RICK KARLIN Staff writer
Section: CAPITAL REGION,  Page: B8

Date: Saturday, October 2, 1999

PALISADES -- Governors at the third Education Summit on Thursday renewed their vow to improve education while recognizing that the next step in raising standards may be the need to enlist the public's support.

Following the first such national conference in 1989, most states have adopted standards that students must meet to graduate from high school. But this time, the gathering of governors, business leaders and education officials conceded there may be what IBM President Lou Gerstner, called ``pushback,'' when students and parents revolt against tough new requirements if they cannot be met. There was widespread agreement that better training must be provided for both teachers and the principals who supervise them. Administrators have been often overlooked in the reform movement.

``When somebody becomes a principal, they don't necessarily go to principal's school,'' said Delaware Gov. Thomas Carper.

The participants agreed that teachers should have to demonstrate knowledge of subject matter, which is as important as the pedagogy taught in college education courses. Some said the current certification process can be a barrier to getting the best people in the classroom. ``If you have content knowledge, you should be able to teach,'' said Georgia Gov. Roy Barnes.

Gov. George Pataki was not among the two dozen governors at the summit that concluded Friday.

State Education Commissioner Richard Mills, who attended the summit Thursday, noted that New York has adopted guidelines toughening the requirements for entering the teaching profession.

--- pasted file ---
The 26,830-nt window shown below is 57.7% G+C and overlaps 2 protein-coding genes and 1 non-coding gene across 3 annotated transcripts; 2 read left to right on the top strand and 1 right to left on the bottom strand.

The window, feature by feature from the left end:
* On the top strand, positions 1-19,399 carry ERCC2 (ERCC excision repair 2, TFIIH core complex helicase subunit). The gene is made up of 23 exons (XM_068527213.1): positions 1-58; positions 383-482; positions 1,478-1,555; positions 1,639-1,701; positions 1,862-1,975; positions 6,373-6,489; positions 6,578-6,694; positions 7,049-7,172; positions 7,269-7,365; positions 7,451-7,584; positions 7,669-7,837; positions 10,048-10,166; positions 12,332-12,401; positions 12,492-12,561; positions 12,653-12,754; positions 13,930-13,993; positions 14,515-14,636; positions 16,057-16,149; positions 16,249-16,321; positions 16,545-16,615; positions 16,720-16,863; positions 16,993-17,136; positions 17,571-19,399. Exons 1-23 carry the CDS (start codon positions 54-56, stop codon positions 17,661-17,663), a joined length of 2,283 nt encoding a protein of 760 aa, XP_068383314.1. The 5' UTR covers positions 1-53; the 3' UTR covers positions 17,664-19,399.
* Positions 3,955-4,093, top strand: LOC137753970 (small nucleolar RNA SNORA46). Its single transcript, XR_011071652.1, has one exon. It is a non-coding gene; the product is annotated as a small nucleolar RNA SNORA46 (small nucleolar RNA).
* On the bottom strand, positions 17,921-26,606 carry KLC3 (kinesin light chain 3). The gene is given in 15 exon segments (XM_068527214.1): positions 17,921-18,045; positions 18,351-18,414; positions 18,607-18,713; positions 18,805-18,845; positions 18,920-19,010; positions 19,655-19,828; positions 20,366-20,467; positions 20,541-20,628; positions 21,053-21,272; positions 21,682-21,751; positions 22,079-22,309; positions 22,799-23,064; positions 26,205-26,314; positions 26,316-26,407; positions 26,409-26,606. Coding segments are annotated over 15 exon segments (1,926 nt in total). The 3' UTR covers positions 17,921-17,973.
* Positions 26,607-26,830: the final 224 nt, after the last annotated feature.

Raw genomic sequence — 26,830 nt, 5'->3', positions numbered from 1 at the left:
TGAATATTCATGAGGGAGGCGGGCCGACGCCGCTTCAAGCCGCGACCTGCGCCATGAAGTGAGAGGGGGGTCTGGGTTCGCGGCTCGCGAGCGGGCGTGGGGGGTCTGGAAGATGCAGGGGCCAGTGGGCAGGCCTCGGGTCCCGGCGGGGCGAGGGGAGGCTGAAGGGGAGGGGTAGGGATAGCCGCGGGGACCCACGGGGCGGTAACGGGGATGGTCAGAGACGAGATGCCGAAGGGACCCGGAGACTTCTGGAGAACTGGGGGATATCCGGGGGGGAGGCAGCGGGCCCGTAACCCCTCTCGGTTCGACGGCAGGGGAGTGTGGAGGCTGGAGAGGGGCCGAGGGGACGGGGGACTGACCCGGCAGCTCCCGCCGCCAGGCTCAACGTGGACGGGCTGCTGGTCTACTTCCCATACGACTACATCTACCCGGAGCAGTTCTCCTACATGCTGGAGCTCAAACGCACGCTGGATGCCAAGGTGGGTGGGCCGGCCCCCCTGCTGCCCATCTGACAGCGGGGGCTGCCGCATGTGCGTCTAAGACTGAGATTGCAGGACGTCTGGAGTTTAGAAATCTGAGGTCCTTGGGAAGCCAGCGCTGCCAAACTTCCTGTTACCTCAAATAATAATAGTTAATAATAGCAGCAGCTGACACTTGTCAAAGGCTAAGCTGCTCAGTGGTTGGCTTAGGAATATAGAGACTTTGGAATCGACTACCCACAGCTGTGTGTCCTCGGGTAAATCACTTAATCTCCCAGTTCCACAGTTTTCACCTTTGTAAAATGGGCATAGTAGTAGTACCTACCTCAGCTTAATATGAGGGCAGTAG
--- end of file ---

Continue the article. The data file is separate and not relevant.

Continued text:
North Carolina Gov. James Hunt Jr. called for linking teacher pay to performance, such as by offering bonuses for additional training or success in the classroom.

Computer literacy is an area where teachers also need help.

``While there has been tremendous success over the past several years in bringing technology into the classroom, there is growing evidence that it is not being fully utilized,'' said U.S. Rep. William Goodling, R-Pa., chairman of the House Committee on Education and the Work Force. ``Much of this stems from the lack of assistance provided to teachers.''

President Clinton, in his remarks Thursday, repeated his call for 3,000 charter schools by next year (there are now fewer than 2,000).

But many participants downplayed the importance of these publicly funded, privately run, schools in education reform.

Acknowledging the divisiveness of the issue, Wisconsin Gov. Tommy Thompson said early on that he didn't want the charter school debate to become a distraction.

The summit exposed the contradictions between calls for broad, essentially national standards and resistance to mandates from Washington, D.C.

With a consensus on the need for higher standards, the education system is now at a contentious point, said Chester Finn, a Reagan-era education official.

``It's taking painful actions to bring these standards to reality,'' Finn said.

Educators clearly played a larger role at this conference, compared to second summit in 1996 that was dominated by business leaders. While not representing a backlash against standards, many of these educators have stressed that putting standards in place is a lot easier said than done.

``I never want to talk about education without seeing a teacher,'' said Gerstner.